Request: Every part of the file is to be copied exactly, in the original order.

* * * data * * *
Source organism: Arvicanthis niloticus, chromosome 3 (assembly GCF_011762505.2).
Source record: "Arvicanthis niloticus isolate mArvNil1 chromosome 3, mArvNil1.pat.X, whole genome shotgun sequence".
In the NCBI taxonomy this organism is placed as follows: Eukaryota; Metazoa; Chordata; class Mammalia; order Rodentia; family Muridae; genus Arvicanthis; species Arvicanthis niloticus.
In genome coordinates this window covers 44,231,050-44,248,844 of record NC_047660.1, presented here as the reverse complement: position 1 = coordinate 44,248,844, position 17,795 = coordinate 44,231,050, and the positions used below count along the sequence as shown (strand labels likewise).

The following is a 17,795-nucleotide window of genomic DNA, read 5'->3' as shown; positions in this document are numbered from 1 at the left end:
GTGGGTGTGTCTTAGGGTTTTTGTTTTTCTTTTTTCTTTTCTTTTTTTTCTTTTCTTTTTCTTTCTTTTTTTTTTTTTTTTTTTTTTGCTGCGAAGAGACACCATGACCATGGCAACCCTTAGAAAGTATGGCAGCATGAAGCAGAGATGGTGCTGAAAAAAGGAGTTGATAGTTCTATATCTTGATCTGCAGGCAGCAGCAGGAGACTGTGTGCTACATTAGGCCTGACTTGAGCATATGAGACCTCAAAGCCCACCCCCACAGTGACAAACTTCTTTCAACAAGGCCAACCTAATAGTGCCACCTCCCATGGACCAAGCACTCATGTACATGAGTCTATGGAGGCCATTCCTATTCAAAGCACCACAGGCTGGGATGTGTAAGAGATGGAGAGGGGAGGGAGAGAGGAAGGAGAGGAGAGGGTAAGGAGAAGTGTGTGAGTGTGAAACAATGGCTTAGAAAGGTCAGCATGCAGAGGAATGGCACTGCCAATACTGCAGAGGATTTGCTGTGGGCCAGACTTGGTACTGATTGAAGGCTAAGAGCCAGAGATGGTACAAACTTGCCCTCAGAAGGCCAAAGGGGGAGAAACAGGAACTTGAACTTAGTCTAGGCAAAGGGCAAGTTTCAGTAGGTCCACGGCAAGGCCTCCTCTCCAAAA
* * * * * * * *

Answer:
Source organism: Arvicanthis niloticus, chromosome 3 (assembly GCF_011762505.2).
Source record: "Arvicanthis niloticus isolate mArvNil1 chromosome 3, mArvNil1.pat.X, whole genome shotgun sequence".
In the NCBI taxonomy this organism is placed as follows: Eukaryota; Metazoa; Chordata; class Mammalia; order Rodentia; family Muridae; genus Arvicanthis; species Arvicanthis niloticus.
In genome coordinates this window covers 44,231,050-44,248,844 of record NC_047660.1, presented here as the reverse complement: position 1 = coordinate 44,248,844, position 17,795 = coordinate 44,231,050, and the positions used below count along the sequence as shown (strand labels likewise).

The following is a 17,795-nucleotide window of genomic DNA, read 5'->3' as shown; positions in this document are numbered from 1 at the left end:
GTGGGTGTGTCTTAGGGTTTTTGTTTTTCTTTTTTCTTTTCTTTTTTTTCTTTTCTTTTTCTTTCTTTTTTTTTTTTTTTTTTTTTTGCTGCGAAGAGACACCATGACCATGGCAACCCTTAGAAAGTATGGCAGCATGAAGCAGAGATGGTGCTGAAAAAAGGAGTTGATAGTTCTATATCTTGATCTGCAGGCAGCAGCAGGAGACTGTGTGCTACATTAGGCCTGACTTGAGCATATGAGACCTCAAAGCCCACCCCCACAGTGACAAACTTCTTTCAACAAGGCCAACCTAATAGTGCCACCTCCCATGGACCAAGCACTCATGTACATGAGTCTATGGAGGCCATTCCTATTCAAAGCACCACAGGCTGGGATGTGTAAGAGATGGAGAGGGGAGGGAGAGAGGAAGGAGAGGAGAGGGTAAGGAGAAGTGTGTGAGTGTGAAACAATGGCTTAGAAAGGTCAGCATGCAGAGGAATGGCACTGCCAATACTGCAGAGGATTTGCTGTGGGCCAGACTTGGTACTGATTGAAGGCTAAGAGCCAGAGATGGTACAAACTTGCCCTCAGAAGGCCAAAGGGGGAGAAACAGGAACTTGAACTTAGTCTAGGCAAAGGGCAAGTTTCAGTAGGTCCACGGCAAGGCCTCCTCTCCAAAA